British postal operator Royal Mail on Friday unveiled plans to axe up to 10,000 jobs, blaming the move partly on ongoing staff strikes that contributed to a first-half loss.
The announcement came one day after staff staged the first of 19 walkouts targeting the critical run-up to Christmas, joining several other UK sectors carrying out industrial action as sky-high inflation erodes the value of wages.
Royal Mail´s job cuts follow “the impact of industrial action, delays in delivering agreed productivity improvements and lower parcel volumes”, its parent group said in a results statement, sending shares tanking.
“Our operational full-time employee workforce will need to reduce by an estimated 10,000 by the end of August 2023,” International Distributions Services added alongside news it had plunged into the red.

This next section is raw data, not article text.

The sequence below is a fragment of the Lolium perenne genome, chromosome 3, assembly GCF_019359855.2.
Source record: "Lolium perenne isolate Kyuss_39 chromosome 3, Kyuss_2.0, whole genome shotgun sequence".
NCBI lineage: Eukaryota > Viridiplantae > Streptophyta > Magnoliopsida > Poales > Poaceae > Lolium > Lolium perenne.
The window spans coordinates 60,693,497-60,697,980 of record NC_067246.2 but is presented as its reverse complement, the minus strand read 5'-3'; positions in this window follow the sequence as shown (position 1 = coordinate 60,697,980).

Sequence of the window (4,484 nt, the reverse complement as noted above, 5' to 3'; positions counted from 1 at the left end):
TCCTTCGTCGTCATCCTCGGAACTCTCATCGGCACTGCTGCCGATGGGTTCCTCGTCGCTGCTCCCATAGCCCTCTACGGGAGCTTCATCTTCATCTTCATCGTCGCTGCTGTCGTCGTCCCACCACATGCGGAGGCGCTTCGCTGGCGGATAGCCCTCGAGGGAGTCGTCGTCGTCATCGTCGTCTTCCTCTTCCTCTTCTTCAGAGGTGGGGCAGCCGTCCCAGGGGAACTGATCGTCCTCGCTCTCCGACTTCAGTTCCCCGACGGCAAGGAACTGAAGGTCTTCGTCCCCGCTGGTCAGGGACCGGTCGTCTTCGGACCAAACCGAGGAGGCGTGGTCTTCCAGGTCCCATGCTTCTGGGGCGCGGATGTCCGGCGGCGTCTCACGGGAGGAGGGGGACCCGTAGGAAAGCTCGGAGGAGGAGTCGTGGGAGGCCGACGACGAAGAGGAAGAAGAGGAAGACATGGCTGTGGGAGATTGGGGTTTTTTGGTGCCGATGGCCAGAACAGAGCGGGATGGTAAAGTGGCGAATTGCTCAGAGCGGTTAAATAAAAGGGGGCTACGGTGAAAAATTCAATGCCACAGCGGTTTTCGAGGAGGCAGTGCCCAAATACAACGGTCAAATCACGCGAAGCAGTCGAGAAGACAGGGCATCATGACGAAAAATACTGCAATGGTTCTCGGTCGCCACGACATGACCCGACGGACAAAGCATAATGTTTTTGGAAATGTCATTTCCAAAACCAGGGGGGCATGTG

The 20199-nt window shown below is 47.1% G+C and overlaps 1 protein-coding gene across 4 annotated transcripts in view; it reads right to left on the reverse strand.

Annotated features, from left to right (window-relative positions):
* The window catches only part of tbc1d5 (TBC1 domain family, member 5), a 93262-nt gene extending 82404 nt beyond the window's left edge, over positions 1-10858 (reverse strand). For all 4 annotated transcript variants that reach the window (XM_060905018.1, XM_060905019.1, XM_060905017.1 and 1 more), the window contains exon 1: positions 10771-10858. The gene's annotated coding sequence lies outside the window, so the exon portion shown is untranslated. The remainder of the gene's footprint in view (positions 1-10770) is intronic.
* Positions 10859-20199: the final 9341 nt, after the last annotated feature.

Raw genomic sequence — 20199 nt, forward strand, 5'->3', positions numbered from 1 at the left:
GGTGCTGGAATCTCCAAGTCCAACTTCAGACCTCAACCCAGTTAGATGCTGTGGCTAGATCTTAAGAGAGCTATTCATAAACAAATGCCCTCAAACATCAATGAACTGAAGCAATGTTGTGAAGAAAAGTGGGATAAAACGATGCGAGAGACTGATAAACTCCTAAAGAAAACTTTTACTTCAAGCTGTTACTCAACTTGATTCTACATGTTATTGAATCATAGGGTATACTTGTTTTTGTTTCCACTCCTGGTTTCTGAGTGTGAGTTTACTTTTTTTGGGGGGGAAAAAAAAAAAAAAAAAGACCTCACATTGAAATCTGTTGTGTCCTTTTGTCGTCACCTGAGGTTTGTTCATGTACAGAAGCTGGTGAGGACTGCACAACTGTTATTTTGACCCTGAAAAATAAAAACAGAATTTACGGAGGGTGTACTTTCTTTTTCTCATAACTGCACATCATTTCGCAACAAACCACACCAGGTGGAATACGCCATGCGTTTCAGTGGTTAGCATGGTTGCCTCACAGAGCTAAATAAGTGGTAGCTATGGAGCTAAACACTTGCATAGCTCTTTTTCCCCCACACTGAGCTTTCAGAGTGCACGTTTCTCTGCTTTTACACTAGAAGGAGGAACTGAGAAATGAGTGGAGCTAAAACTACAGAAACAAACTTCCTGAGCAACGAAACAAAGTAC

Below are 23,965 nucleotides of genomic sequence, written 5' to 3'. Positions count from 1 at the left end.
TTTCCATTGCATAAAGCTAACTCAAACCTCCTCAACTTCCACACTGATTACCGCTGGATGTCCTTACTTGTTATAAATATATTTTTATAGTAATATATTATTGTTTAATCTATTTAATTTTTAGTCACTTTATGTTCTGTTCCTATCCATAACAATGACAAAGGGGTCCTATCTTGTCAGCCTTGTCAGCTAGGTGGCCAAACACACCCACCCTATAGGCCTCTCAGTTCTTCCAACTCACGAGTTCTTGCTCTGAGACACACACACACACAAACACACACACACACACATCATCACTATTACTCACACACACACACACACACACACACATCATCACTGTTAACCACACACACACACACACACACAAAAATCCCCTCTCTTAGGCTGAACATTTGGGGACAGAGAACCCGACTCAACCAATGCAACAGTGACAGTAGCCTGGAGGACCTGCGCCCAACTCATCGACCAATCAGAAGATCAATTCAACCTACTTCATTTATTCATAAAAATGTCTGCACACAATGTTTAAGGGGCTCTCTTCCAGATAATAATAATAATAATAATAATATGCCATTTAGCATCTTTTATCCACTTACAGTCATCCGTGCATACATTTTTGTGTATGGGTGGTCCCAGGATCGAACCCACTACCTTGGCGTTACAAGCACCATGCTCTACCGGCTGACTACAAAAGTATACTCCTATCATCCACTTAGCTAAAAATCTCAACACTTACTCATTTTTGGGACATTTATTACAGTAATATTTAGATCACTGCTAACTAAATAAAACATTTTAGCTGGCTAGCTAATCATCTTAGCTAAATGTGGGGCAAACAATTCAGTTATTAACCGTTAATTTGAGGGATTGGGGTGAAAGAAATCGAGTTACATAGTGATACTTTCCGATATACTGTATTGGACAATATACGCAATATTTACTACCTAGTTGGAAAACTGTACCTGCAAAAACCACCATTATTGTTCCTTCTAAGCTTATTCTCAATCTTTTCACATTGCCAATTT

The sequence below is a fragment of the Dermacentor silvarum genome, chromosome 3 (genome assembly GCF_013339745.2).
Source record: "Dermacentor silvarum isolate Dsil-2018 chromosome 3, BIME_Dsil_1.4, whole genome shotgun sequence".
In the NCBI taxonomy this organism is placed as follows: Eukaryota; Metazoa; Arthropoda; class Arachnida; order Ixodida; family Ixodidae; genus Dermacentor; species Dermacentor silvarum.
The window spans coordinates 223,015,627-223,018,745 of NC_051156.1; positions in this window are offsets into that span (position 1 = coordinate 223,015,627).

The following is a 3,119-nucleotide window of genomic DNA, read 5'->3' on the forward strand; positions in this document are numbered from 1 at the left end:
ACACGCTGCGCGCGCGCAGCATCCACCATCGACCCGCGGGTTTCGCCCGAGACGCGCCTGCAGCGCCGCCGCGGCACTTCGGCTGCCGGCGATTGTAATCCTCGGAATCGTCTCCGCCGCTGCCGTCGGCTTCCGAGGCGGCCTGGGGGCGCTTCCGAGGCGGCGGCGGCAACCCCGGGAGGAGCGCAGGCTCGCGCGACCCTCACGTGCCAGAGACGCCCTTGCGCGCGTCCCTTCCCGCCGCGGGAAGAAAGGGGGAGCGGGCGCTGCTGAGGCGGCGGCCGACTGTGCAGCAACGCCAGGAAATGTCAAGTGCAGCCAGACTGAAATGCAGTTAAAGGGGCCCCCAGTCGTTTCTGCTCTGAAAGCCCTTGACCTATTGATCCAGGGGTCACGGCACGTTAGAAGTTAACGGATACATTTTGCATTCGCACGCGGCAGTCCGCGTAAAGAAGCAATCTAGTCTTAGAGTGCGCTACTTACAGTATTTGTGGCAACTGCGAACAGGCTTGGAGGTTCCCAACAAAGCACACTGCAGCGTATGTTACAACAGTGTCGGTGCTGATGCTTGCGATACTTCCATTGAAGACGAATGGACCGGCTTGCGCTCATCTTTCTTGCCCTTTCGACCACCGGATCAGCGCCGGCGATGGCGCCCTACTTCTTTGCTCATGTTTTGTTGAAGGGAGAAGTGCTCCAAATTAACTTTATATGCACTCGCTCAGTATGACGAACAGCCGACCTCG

– Royal makeover –
Set up more than 500 years ago, Royal Mail has experienced some of its most turbulent times during the past decade, particularly following its controversial privatisation in 2013.
The firm´s core letters business has been ravaged as consumers increasingly go online to communicate.
However, it enjoyed booming demand for parcel deliveries during Britain´s Covid lockdowns — and played a vital role delivering test kits and protective clothing in the pandemic.
Yet the Covid-era boom in parcels has tailed off.
Following the death of Queen Elizabeth II last month, all new Royal Mail postboxes will no longer feature the EIIR royal cipher.
The cipher stood for Elizabeth II Regina (“queen” in Latin).
Instead they will be imprinted with CIIIR, representing Charles III Rex (“king” in Latin). A crown will feature above both letters.
New British stamps will also feature an image of his head.